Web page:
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I tried implementing Perlin Noise using the Wikipedia as my main resource. From what I can tell my implementation of the algorithm is spot on but for some reason I'm getting a lot of values equating to 1 or to 0.

This is my Perlin function:

GLfloat perlin(GLfloat x, GLfloat y)
{
    // Turn param into vector
    glm::vec2 xy = glm::vec2(x, y);

    // Grid Cell Coordinates
    glm::vec2 bottomLeft = glm::vec2(std::floor(x), std::floor(y));
    glm::vec2 topRight = glm::vec2(bottomLeft.x + 1, bottomLeft.y + 1);

    GLfloat sx = x - bottomLeft.x;
    GLfloat sy = y - bottomLeft.y;

    GLfloat bottomLeftDot = glm::dot(gradients[(GLint)bottomLeft.x][(GLint)bottomLeft.y], xy - bottomLeft);
    GLfloat bottomRightDot = glm::dot(gradients[(GLint)topRight.x][(GLint)bottomLeft.y], xy - glm::vec2(topRight.x, bottomLeft.y));

    GLfloat smooth1 = glm::smoothstep(bottomLeftDot, bottomRightDot, sx);

    GLfloat topLeftDot = glm::dot(gradients[(GLint)bottomLeft.x][(GLint)topRight.y], xy - glm::vec2(bottomLeft.x, topRight.y));
    GLfloat topRightDot = glm::dot(gradients[(GLint)topRight.x][(GLint)topRight.y], xy - topRight);

    GLfloat smooth2 = glm::smoothstep(topLeftDot, topRightDot, sx);

    GLfloat value = glm::smoothstep(smooth1, smooth2, sy);
    return value;
}

enter image description here

As you can see, I am using the generated values as a height map. In the image above you can see that there's a straight wall and I'm wondering if maybe I'm not interpolating correctly. Can someone point out my mistake?

I'm generating a 100 by 100 grid and my input values are from 0.00 to 0.99 on each axis.

Another question I have is Wikipedia says to use a smoothstep function but I'm not sure for what values?

Update: I changed the smoothstep and function to the lerp function and now everything seems to be working well but can someone please explain why the outcome is so drastically different.

New outcome below:

enter image description here

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It looks like the way you're using smoothstep isn't quite right.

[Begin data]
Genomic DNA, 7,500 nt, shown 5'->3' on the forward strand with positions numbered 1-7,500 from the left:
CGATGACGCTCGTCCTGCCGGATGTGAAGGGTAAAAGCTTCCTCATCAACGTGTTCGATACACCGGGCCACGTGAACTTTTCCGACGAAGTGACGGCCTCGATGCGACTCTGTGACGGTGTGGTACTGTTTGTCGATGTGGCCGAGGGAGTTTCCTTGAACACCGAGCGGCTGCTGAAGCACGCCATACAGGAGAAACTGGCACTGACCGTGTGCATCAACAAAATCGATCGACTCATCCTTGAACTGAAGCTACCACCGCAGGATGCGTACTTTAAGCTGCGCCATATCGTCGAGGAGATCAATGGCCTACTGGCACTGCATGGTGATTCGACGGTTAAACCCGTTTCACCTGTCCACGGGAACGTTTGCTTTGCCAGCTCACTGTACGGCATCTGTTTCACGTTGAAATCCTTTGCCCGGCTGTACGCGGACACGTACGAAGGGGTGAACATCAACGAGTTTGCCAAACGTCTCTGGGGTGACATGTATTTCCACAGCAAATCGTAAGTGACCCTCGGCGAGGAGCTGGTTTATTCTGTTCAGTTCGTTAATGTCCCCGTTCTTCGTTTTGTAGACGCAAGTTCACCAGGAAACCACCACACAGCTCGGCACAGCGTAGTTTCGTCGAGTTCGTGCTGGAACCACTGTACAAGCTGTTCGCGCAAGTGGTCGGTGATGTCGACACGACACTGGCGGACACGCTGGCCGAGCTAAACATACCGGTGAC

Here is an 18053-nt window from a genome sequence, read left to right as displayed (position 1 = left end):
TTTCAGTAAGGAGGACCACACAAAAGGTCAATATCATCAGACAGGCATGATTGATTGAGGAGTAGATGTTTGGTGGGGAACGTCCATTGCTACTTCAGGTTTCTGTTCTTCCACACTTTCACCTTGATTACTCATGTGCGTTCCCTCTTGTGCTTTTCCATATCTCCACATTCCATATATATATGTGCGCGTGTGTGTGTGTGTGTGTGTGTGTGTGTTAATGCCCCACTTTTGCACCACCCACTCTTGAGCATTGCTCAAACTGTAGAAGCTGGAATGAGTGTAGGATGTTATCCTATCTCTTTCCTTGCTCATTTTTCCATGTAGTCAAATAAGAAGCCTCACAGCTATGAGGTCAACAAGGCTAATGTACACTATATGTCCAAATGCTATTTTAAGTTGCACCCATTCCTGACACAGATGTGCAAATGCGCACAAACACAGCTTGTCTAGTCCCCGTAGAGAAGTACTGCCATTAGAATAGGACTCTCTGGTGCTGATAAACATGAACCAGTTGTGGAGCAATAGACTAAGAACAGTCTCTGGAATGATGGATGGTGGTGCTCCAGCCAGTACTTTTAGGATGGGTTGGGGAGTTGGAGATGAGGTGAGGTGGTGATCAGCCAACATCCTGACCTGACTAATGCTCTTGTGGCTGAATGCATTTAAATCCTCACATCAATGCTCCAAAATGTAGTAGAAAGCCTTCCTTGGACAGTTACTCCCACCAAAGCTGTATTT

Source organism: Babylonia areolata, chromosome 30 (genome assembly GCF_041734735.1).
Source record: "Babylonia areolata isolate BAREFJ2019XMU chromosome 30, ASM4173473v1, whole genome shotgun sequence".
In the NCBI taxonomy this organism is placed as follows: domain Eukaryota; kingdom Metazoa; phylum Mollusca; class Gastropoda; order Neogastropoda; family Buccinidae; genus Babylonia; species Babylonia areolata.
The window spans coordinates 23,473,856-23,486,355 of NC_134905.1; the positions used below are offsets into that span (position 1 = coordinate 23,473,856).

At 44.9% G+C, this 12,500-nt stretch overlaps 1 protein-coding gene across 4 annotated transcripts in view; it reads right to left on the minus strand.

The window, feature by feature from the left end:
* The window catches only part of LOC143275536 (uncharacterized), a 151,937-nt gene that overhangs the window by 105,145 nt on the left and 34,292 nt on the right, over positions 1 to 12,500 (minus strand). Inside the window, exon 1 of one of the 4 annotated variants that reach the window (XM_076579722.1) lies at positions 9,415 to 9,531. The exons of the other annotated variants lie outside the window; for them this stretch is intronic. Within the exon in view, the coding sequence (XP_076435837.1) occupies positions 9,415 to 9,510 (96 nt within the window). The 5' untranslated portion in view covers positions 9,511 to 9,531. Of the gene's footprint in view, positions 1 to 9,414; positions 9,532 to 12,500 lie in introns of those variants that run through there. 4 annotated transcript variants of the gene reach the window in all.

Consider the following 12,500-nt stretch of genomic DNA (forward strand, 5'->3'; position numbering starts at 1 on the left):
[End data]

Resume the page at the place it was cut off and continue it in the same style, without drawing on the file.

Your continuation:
With lerp, the first two parameters are the endpoints of the output range, and the third is a 0–1 value specifying how far to interpolate. It looks like you're trying to use smoothstep the same way, but it doesn't work like that: the first two parameters to smoothstep are endpoints of the input range, and the third is a value in the input range; the output of smoothstep is always in 0–1. It's almost the inverse of lerp in that regard. (See also the GLM docs for smoothstep).

To use smoothstep here, you'd want to do something like this:

glm::lerp(bottomLeftDot, bottomRightDot, glm::smoothstep(0, 1, sx));

This applies smoothstep to the sx value (which is between 0 and 1). The result, which is another 0–1 value, is then used to lerp between the two "dot" values.

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  • $\begingroup$ But what exactly is the smoothstep doing? How will it change the outcome? $\endgroup$ – Archmede Sep 1 '17 at 19:25
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    $\begingroup$ Smoothstep is just a hermite curve (a 3rd degree polynomial) that smoothly varies between 0 and 1. Rather than a straight line, it ramps up slowly at first, then faster, then eases up at the end. So it looks sort of like an integral symbol if you map it from 0 to 1. Like this: ∫. You can read the wikipedia article, which has a graph. $\endgroup$ – user1118321 Sep 1 '17 at 20:38

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